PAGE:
My grandparents, Oscar and Ezalee, Hobart and Bessie, were born in 1895, 1895, 1897, and 1898 respectively. Their children, three sisters in the first case and a brother and sister in the second, were born in the 1920’s. So, when The Great Depression arrived, both East Tennessee families were suddenly faced with earning livings and raising young families in a punishing economy with little opportunity.
Granddaddy Oscar had been appointed a rural mail carrier in 1927 by US Representative B. Carroll Reece, Republican from Butler, TN. Postal jobs were political in those days. His salary was $157.50 per month, and he carried the mail on horseback, seven to eight hours per day, until switching to a Chevrolet in 1933. I bet he had callouses on his butt. Granny Ezalee was a talented teacher, seamstress, gardener, and cook, well trained by her mother, Grandma Marshall, whom I barely remember. I bet Granny made a lot of clothes, canned a lot of beans and tomatoes, and scalded and plucked a lot of chickens for those three girls. They were poor, certainly by today’s standards, but I doubt they knew it, worried about it, or suffered very much.
Granddaddy Hobart was a flour mill owner/operator and horse trader who rode around Blount County, TN, trading horses and campaigning against “Old Roosevelt.” He thought the easy money being spread around and government social programs were going to lead to trouble down the road and that the country would be better off in the long run if Alf Landon or Wendell Willkie were in office. He was a good businessman, and I think his family, also poor by today’s standards, got along OK. One piece of advice he gave me based on his experience: “Sonny Boy, don’t ever let anybody tell you the price of land doesn’t go down. I’ve seen it go down.” Grandmother Bessie was farm raised, locally, and could hold her own in the garden and the kitchen with anybody.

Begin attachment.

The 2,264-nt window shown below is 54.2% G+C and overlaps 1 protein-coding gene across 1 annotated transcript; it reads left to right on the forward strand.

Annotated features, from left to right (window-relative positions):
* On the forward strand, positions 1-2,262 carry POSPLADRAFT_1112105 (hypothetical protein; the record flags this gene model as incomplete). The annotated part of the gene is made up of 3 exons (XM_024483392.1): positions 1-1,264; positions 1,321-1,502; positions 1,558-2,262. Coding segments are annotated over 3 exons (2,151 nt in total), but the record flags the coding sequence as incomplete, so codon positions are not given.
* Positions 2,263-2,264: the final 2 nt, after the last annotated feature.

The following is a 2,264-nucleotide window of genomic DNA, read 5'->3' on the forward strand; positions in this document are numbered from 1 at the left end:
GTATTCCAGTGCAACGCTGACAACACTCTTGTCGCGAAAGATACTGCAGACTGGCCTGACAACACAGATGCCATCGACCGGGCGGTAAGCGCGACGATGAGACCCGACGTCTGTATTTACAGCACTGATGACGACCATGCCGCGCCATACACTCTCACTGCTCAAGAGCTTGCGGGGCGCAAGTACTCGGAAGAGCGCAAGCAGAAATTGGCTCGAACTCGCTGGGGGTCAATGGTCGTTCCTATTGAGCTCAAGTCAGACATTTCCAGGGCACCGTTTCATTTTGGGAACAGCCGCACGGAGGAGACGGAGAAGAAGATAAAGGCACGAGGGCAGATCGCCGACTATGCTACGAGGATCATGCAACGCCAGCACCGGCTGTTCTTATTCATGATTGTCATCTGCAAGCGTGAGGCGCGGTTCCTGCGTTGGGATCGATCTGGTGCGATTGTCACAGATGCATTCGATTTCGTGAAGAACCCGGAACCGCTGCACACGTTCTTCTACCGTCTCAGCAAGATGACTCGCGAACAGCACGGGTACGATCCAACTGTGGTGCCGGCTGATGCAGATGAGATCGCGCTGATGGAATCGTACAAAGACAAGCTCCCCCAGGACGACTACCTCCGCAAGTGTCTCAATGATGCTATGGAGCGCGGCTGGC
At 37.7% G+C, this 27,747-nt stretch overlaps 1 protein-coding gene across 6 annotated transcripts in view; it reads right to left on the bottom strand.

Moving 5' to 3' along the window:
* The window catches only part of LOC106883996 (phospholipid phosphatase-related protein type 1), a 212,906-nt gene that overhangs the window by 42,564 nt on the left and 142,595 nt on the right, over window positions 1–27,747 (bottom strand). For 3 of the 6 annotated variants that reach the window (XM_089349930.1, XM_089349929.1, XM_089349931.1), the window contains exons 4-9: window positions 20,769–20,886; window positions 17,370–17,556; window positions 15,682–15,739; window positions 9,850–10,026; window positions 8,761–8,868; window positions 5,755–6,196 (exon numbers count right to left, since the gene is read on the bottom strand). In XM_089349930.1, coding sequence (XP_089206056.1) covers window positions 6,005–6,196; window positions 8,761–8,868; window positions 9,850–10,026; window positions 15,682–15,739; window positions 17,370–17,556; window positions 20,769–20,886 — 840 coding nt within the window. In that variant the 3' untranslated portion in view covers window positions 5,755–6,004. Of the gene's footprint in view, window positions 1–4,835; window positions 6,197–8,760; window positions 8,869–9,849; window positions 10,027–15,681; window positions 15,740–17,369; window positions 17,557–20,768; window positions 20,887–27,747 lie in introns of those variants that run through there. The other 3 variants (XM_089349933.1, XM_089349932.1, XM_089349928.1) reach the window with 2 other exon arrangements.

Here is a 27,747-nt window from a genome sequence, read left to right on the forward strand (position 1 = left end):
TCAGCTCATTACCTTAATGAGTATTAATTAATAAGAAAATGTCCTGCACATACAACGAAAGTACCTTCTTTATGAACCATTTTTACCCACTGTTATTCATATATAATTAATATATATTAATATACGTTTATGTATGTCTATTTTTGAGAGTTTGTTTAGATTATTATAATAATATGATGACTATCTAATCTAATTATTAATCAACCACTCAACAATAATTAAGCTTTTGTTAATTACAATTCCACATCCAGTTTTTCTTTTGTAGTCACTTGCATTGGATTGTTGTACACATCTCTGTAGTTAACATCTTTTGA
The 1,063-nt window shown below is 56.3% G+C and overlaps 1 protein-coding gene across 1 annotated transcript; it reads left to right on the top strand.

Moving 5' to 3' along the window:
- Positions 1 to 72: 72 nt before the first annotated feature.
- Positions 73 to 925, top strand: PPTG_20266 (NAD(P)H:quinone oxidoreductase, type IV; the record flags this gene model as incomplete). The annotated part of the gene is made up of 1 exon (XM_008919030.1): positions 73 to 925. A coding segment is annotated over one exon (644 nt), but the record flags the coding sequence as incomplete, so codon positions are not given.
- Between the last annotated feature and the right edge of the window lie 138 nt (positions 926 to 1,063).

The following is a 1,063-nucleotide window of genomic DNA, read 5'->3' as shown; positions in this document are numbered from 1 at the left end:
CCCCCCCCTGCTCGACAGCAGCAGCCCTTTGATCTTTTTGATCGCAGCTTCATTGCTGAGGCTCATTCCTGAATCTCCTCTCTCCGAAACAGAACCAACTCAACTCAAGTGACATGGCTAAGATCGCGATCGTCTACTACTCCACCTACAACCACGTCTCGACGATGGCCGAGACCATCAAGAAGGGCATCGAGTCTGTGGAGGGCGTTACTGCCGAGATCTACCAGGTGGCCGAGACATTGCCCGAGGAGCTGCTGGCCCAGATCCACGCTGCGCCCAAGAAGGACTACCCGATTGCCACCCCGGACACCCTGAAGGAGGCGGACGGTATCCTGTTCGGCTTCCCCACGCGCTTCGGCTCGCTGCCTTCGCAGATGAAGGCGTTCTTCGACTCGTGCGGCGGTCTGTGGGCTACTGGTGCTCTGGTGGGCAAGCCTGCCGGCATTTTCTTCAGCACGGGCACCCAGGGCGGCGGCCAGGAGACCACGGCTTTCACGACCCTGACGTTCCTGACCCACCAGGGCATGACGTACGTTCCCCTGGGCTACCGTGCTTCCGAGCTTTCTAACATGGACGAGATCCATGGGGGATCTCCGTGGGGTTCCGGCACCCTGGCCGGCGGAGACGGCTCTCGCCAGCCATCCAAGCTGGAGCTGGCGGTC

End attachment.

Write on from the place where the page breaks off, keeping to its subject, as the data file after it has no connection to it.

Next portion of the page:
I’m thinking about these folks and the problems they faced because of the FDR special running on TV this week. The impression I come away with is that Roosevelt was a great and unselfish leader, fully aware that his job was to put away and hide any personal problems, polio included, slap a big smile on his face, and persuade the American people that the USA was a great country and the people were doing a great job and everything was going to be OK. Those intimate “fireside chats” were pure genius made possible only by the recently widespread radio technology. I think President Reagan had the same strengths and succeeded as a popular president for the same reasons, though in very different situations, both leaders always talking about the national good and using collective pronouns rather than the first person singular in their speeches.
In an era that valued and had high demand for manual labor, FDR was able to create meaningful real jobs, planting trees and building everything from dams and tunnels to outhouses including a new “little brown shack out back,” built by the WPA and later painted red, for Oscar and Ezalee. That kind of jobs program would be much more difficult today because of the dramatic reduction in demands for untrained manual labor and our history of providing government checks for doing nothing.